I'm trying to do a search on serialized post meta values in a wordpress database. I know the structure of the serial string so I can search for the preceding value, get the index and then get the number of characters I want before that index value. I cannot effectively use regexp in this particular query because I would like to sort based on the results. This is what I have so far, but I am failing on the syntax and I think it has to do with trying to use the AS keyword and my grouping the AND statements.

    INNER JOIN _postmeta ON (_posts.ID = _postmeta.post_id)
    WHERE 1=1
    AND _posts.post_type = 'dog' 
    AND (_posts.post_status = 'publish') 
    AND ( (_postmeta.meta_key = '_meta_general'
       AND CAST(_postmeta.meta_value AS CHAR)) AS dmet 
       AND POSITION(';s:6:\"weight' IN dmet) AS ddex 
       AND MID(dmet ,ddex,10)) AS dres 
    GROUP BY dres ORDER BY dres ASC LIMIT 0, 10

Well, I'm still having issues with the structure of this thing. The previous code did not work, @fenway, after closer inspection. Here is what I have now. The problem with @fenway's answer is that the MID and POSITION values were being called in the select part of the statement that was selecting "FROM" posts. They are located in postmeta. So I attempted to rearrange the string filtering after the INNER JOIN which is joining the postmeta table to the posts table by id. This is not working. I understand that this question is simply due to a lack of my knowledge in SQL, but I'm trying to learn here.

None of these are working as I want. There are syntactical errors. The purpose of the code is to group the returned query by a value that is inside of a serial(json) string. The method is to search for the following value (n this case it would be - ";s:6:"weight -) When I have the index of this string I want to return the preceding 10 values ( a date xx/xx/xxxx ). I want to label this string (AS dres) and have the result sort by dres. Wordpress gathers the posts from the posts table, then gathers the post meta from the postmeta table. The post meta table is where the json is stored. It is really a simple algorithm, it's just the syntax that is screwing with me.

    SELECT SQL_CALC_FOUND_ROWS {$wpdb->posts}.ID 
    FROM {$wpdb->posts} INNER JOIN {$wpdb->postmeta} 
    MID(CAST({$wpdb->postmeta}.meta_value AS CHAR), 
    POSITION(';s:6:\"weight' IN CAST({$wpdb->postmeta}.meta_value AS CHAR) ),10 ) AS dres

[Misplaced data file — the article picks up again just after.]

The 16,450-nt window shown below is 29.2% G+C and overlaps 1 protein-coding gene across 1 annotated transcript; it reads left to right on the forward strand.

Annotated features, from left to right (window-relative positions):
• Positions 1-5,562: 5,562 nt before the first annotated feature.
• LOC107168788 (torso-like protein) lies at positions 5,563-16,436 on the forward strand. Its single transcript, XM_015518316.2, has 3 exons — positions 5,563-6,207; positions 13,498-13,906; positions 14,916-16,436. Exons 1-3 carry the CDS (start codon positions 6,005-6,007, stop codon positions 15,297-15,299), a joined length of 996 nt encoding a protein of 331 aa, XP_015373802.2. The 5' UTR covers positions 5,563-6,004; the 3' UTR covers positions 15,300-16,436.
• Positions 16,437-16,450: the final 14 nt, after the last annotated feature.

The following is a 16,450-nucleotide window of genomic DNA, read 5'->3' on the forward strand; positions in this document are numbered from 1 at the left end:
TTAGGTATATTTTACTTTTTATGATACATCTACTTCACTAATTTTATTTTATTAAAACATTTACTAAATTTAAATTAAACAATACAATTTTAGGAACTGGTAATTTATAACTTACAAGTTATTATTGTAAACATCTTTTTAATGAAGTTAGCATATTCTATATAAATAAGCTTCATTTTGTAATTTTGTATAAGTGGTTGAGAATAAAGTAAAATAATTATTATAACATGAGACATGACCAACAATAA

ON ({$wpdb->posts}.ID = {$wpdb->postmeta}.post_id) 
    WHERE 1=1 
    AND {$wpdb->posts}.post_type = 'dog'
    AND ({$wpdb->posts}.post_status = 'publish') 
    AND {$wpdb->postmeta}.meta_key = '_meta_general' 
    AND POSITION(';s:6:"weight' IN CAST({$wpdb->postmeta}.meta_value AS CHAR)) > 0 
    GROUP BY {$wpdb->posts}.ID ORDER BY dres ASC LIMIT 0, 10

  • That's what a Core Developer has to say about search and serialized data: the SQL language does not understand serialized data.
    – brasofilo
    Feb 24, 2013 at 22:14
  • 1
    I understand that you should structure your meta input around the purpose for it, and if you plan on running queries with the data, it's best to have separate fields assigned to each bit of data. However, there are times when this is not necessarily possible (ie. developing over someone else's plugin). SQL may not understand serialized data, but it understands strings and as long as you know the format of the serial string, you can search for substrings relative to the data you need. Fenway's restructuring of my attempts above helped to put me on the right path. Feb 25, 2013 at 0:41
  • Great, I'm favoriting this Q&A for future reference.
    – brasofilo
    Feb 25, 2013 at 8:46

1 Answer 1


You can't use column aliases in your WHERE clause -- what's more, in some cases, those expressions with always evaluate to TRUE, so I don't see why there are there at all.

Perhaps you mean:

   CAST(_postmeta.meta_value AS CHAR),
   POSITION(';s:6:\"weight' IN CAST(_postmeta.meta_value AS CHAR) ),
) AS dres  
FROM _posts 
INNER JOIN _postmeta ON (_posts.ID = _postmeta.post_id)
AND _posts.post_type = 'dog' AND _posts.post_status = 'publish'
AND _postmeta.meta_key = '_meta_general'
AND POSITION(';s:6:\"weight' IN CAST(_postmeta.meta_value AS CHAR)) > 0
GROUP BY dres ORDER BY _postmeta.meta_value ASC LIMIT 0, 10
  • This worked well. Thank you. I need to do some SQL studying. The only thing that was changed for anyone who will want to use this code is that GROUP BY and ORDER BY was changed to: GROUP BY {$wpdb->posts}.ID ORDER BY dres. That way I can order by the results (which is the purpose for trying to assign the aliases). Also, everything with an _ should be replaced with either {$wpdb-posts} or {$wpdb->postmeta}. Thank you Fenway. Feb 24, 2013 at 22:28
  • Oops, NM. That didn't work. It seemed to ignore the query send out a default query instead. Hm. At least now I know a little more about aliases. I'll eventually work this out. I query fine when I'm looking for a regexp: Feb 24, 2013 at 23:13
  • Your original question was regarding SQL syntax -- so I'm not sure what changed... perhaps you can add additional info?
    – fenway
    Feb 25, 2013 at 1:33
  • Nothing has changed. It is still a syntactical question. The syntax you provided did not work. I am not sure why. I added additional information. Thanks for your help. Feb 25, 2013 at 2:09

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